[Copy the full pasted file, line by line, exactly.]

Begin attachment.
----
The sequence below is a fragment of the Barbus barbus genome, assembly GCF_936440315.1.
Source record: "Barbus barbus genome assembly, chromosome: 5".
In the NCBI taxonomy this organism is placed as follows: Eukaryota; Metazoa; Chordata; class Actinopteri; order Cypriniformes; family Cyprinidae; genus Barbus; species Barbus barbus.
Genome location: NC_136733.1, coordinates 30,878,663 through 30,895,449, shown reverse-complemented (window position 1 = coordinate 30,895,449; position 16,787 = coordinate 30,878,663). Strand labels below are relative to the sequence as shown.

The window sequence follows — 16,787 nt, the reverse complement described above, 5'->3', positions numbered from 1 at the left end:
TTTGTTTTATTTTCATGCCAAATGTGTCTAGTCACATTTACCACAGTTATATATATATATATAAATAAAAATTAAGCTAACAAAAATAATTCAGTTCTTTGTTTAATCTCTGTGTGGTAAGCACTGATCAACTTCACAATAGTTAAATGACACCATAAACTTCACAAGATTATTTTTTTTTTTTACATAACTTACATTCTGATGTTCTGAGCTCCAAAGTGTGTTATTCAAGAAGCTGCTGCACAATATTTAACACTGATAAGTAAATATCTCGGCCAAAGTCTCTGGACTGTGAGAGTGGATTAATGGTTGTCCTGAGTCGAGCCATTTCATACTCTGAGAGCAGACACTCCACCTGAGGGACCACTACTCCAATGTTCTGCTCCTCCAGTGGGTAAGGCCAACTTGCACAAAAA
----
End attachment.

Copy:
The sequence below is a fragment of the Barbus barbus genome, assembly GCF_936440315.1.
Source record: "Barbus barbus genome assembly, chromosome: 5".
In the NCBI taxonomy this organism is placed as follows: Eukaryota; Metazoa; Chordata; class Actinopteri; order Cypriniformes; family Cyprinidae; genus Barbus; species Barbus barbus.
Genome location: NC_136733.1, coordinates 30,878,663 through 30,895,449, shown reverse-complemented (window position 1 = coordinate 30,895,449; position 16,787 = coordinate 30,878,663). Strand labels below are relative to the sequence as shown.

The window sequence follows — 16,787 nt, the reverse complement described above, 5'->3', positions numbered from 1 at the left end:
TTTGTTTTATTTTCATGCCAAATGTGTCTAGTCACATTTACCACAGTTATATATATATATATAAATAAAAATTAAGCTAACAAAAATAATTCAGTTCTTTGTTTAATCTCTGTGTGGTAAGCACTGATCAACTTCACAATAGTTAAATGACACCATAAACTTCACAAGATTATTTTTTTTTTTTACATAACTTACATTCTGATGTTCTGAGCTCCAAAGTGTGTTATTCAAGAAGCTGCTGCACAATATTTAACACTGATAAGTAAATATCTCGGCCAAAGTCTCTGGACTGTGAGAGTGGATTAATGGTTGTCCTGAGTCGAGCCATTTCATACTCTGAGAGCAGACACTCCACCTGAGGGACCACTACTCCAATGTTCTGCTCCTCCAGTGGGTAAGGCCAACTTGCACAAAAA